Race, Gender, and Work: A Multicultural Economic History of Women in the United States

By Teresa Amott; Julie Matthaei | Go to book overview

CHAPTER 8
YO MISMA MI RUFA1

(I Was My Own Path)

Puerto Rican Women

Río Grande de Loíza! Río grande. Llanto grande.
El más grande de todos nuestros llantos isleños,
si no fuera más grande el que de mí se sale
por los ojos del alma para mi esclavo pueblo
.

Río Grande de Loíza! Great river. Great tear.
The greatest of all our island tears,
but for the tears that flow out of me
through the eyes of my soul for my enslaved people.

-- Julia de Burgos, "Río Grande de Loíza"2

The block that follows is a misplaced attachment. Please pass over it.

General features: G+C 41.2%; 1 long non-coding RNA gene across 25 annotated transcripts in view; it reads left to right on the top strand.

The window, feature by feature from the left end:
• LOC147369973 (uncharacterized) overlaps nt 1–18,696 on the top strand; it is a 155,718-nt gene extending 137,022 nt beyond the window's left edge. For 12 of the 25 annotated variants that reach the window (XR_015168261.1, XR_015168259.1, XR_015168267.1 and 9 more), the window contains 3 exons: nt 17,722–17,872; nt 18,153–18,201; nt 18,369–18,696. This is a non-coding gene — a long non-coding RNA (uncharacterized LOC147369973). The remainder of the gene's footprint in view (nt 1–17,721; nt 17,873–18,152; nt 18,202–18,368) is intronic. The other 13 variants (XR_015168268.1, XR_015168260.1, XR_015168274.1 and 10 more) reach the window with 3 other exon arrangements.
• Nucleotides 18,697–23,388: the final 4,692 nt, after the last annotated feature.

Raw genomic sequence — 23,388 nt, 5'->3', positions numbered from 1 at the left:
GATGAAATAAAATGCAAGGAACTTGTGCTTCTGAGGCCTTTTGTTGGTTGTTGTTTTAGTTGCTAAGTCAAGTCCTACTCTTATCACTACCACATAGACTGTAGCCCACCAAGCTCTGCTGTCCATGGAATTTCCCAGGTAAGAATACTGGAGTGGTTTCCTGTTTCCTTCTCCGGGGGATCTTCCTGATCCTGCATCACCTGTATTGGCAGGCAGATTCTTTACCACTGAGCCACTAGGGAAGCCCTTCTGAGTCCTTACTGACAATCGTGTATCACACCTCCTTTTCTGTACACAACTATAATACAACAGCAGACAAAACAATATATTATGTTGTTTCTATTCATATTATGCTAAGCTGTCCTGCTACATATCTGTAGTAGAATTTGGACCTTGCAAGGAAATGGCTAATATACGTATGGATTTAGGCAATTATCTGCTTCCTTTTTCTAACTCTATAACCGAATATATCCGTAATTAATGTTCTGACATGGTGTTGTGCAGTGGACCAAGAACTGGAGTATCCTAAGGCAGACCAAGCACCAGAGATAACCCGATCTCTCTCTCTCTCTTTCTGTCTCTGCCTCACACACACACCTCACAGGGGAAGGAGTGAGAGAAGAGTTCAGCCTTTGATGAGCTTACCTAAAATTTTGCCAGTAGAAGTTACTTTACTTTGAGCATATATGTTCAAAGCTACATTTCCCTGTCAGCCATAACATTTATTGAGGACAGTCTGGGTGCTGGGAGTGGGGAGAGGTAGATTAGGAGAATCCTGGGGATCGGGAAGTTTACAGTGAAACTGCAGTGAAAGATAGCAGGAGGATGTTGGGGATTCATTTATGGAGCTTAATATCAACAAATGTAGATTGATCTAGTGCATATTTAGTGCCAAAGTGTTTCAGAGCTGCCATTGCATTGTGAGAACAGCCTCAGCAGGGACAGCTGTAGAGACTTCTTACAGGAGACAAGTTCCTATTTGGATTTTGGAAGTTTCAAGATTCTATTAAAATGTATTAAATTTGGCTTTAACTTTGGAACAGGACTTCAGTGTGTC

Puerto Rico is a small island in the Caribbean Sea--between the Dominican Republic and the Virgin Islands--whose lush tropical vegetation and beautiful beaches lead its inhabitants to call it Isla del Encanto (Island of Enchantment) and Perla del Caribe (Pearl of the Caribbean). Puerto Ricans have lived under colonial domination for five centuries, first by Spain and then by the United States. The fertile lands of the island were exploited by both colonial powers, and its indigenous inhabitants were enslaved and exterminated. Today, three million Puerto Ricans remain on the island, impoverished by their legacy of colonialism, while two million live in the United States. The economic history of Puerto Rican women has been buffeted by external political and economic forces. Still, in the words of their poet Julia de Burgos, they have pursued their own paths, struggling to a distinct Puerto Rican women's identity in the face of colonialism, repression and poverty. 3

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